DoS for phones: "busy signal service" clobbers the phone-lines of companies while their servers are being plundered

Brian Krebs reports on a new cybercrime service that will max-out a company's switchboard with fake phone calls as a diversionary tactic while their servers are being plundered:

For just $5 an hour, or $40 per day, you can keep anyone’s phone so tied up with incoming junk calls that the number is unable to receive legitimate calls.

The seller offers discounts for frequent buyers of his service, and promises that each call to the targeted number will appear to come from a unique phone number, thereby foiling any efforts to block the bogus calls by caller ID. The vendor also is offering this service under escrow payment, which many fraud forums use to ensure both parties to a transaction are happy before payment is rendered.

Busy Signal Service Targets Cyberheist Victims



  1. I know, from watching movies, that server admins sit up late watching log files scroll in to detect unlawful intrusion, so I can see how distracting them with phone calls might distract them from sensing unauthorized access.

    It also appears that server admins at most companies also man the phone banks in addition to their other duties.

    1. Or they are outsourced and need to call in to get physical access to stop the machine.  Or they see the intrusion and try to call out and can not get an outside line.

  2. So- they will tie up my company’s switchboard as a distraction to break into my servers? Seems silly to me, especially since it is two completely different systems and departments. Sure- I’ll get a call about it, but I would just offload it to the phone company to track down and block. I believe disrupting a communications system in this manner is also illegal in most places, possibly even in this joker’s country.

    1. I think you’re missing the point.  This service comes in when the attacker already has as much control as he figures he’s going to get over your company’s banking, and decides it’s time to pull the trigger.  If breaking into your servers was involved in getting that control, it happened last week or six months ago.
      Now it’s D-Day.  The attacker pays a few bucks to tie up the phone lines for a few days.  He pays a few bucks to someone else to knock the email system offline for the same period.  He pays a few grand to a money mule service to help him launder your company’s money out of the country.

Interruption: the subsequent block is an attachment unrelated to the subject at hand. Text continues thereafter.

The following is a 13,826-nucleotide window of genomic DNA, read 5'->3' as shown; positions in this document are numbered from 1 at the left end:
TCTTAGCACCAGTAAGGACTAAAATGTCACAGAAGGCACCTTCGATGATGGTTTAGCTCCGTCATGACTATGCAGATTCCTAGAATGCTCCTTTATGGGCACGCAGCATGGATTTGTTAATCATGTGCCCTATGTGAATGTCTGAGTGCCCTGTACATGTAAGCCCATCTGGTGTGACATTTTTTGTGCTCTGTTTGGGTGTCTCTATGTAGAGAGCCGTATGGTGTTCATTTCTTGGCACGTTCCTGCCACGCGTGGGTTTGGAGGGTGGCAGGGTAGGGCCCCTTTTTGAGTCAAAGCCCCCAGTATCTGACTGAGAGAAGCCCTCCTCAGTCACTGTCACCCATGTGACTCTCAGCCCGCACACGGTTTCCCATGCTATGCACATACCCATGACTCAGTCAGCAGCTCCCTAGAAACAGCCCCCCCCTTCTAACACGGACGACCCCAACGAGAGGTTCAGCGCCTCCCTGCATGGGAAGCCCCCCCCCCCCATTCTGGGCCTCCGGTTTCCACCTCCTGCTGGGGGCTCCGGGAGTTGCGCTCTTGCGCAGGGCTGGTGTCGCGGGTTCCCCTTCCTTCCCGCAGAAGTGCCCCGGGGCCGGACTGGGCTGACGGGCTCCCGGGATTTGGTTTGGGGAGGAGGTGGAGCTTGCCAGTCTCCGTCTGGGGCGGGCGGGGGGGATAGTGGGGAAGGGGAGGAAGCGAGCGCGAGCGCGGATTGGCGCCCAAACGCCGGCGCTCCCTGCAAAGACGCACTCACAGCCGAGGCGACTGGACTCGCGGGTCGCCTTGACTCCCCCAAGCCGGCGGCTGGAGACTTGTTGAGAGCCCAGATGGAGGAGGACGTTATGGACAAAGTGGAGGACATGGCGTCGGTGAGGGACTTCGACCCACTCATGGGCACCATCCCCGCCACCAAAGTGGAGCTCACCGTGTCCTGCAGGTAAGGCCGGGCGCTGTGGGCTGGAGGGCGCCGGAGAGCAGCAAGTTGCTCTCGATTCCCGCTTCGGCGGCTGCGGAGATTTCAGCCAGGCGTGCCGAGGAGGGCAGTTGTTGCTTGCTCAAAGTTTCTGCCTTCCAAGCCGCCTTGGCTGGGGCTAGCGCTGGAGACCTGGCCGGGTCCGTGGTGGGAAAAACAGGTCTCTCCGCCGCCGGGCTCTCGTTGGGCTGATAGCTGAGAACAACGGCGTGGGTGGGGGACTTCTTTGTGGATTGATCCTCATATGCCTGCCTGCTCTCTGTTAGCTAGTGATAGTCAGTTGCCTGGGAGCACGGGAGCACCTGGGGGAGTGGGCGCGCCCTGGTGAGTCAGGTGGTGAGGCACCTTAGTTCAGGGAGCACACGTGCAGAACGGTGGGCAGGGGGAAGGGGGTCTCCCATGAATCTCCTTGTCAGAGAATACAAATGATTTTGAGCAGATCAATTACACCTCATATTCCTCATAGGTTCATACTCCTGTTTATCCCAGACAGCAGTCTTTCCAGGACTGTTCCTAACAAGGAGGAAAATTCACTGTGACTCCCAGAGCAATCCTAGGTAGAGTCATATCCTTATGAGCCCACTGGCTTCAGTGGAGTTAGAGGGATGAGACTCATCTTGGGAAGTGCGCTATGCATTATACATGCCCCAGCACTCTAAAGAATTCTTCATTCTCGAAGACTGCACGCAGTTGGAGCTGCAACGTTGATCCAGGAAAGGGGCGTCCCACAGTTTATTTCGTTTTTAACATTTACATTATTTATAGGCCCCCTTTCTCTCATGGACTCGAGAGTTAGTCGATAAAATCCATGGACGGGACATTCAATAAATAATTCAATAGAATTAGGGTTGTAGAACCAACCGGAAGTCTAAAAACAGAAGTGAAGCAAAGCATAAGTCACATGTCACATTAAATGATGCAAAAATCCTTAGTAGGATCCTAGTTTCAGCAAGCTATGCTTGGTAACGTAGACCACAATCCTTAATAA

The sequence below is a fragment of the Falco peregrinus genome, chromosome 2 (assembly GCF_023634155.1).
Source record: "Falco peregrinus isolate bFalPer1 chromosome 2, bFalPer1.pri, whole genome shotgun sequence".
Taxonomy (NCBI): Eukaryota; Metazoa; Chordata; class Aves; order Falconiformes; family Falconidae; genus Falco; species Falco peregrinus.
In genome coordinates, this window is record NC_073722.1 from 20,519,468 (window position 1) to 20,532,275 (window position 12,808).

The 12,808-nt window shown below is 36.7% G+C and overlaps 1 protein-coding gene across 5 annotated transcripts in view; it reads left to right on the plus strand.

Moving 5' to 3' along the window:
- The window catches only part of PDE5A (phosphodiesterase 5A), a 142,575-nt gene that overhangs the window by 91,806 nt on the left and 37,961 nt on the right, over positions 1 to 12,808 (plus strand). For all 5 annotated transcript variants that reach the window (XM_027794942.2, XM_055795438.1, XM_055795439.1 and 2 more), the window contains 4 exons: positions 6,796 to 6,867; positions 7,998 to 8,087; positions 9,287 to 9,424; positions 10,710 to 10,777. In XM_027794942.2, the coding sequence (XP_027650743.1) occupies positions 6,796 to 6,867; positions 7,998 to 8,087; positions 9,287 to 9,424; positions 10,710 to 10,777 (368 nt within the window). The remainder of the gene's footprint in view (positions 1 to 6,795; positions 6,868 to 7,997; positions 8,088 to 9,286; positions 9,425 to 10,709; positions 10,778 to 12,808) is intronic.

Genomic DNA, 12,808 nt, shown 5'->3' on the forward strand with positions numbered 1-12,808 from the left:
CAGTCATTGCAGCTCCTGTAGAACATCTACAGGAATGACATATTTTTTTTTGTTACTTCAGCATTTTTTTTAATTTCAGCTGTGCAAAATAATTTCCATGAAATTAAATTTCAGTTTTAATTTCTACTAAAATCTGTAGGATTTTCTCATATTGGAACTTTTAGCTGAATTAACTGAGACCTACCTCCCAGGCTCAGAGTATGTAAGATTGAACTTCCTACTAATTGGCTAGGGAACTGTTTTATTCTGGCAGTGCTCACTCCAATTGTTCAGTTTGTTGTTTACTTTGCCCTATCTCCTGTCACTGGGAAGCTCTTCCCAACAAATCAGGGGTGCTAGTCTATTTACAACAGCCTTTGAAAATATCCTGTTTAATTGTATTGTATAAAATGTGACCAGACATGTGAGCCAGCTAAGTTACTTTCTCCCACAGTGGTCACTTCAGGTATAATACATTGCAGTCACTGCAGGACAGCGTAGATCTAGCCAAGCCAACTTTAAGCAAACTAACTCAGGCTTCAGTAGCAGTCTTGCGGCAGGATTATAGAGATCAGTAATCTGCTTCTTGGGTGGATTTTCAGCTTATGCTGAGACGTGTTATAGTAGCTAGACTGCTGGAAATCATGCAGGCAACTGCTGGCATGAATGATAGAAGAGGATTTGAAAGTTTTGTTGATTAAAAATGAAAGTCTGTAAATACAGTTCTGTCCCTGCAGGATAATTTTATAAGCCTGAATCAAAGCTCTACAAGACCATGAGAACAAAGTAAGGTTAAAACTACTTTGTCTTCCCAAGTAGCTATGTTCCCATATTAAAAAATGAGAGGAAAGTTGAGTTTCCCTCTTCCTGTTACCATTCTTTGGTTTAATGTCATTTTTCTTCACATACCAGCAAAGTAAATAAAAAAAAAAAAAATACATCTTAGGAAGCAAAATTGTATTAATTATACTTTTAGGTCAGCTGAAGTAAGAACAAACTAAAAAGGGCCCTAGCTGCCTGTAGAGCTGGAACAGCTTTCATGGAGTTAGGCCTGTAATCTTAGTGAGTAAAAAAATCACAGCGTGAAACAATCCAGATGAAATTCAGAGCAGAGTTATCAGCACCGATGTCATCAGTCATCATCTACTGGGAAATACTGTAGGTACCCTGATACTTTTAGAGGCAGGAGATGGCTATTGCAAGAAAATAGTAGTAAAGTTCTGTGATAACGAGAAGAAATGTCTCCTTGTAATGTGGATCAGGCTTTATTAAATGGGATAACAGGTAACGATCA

Then he starts draining the company’s bank accounts.  The bank starts sending email confirmations of the transactions, but they don’t get through.  At some point, a threshold of unusual transactions is reached and the bank starts phoning the company’s finance department, but they don’t get through.
      Two days later, the storm ends as suddenly as it began, the IT team collapses into an exhausted sleep, and that’s when the finance departmen starts to piece together what happened.
      And I very much doubt that anyone offering services to enable massive financial fraud is terribly concerned the legalities.

  3. “Cybercrime” and “service”.  Two unlikely bedfellows.  I hope one of them remembered the condom, or we are in for a lot more of the same.

      1. I had no idea the service was still in use. Remember the street cred gained by having a low user ID number? And it sure was useful those first couple of years playing Ultima Online…

  4. I suspect the real scam here is their escrow service provider, not the DoS service. The offer to pay only after you’re a happy customer is too seductive to be real — even from “fellow” criminals. You’re shafted even before you’ve tried their service and then SOL trying to report the loss — by your own criminal intent.

  5. I’m not entirely sure this would work too well. For starters, there’s ways to get around it, including but not limited to:

    • Calling the IT department directly, if everything’s not too overloaded
    • Calling the IT persons’ cell phones
    • Texting/IMing the IT dept
    • Sneakernet message system / public address system (sadly, this only works if everyone’s in the same building)

    1. This isn’t about the IT department.  They don’t care what the IT department does or knows.  It’s all about knocking the accountants offline for a day or so.

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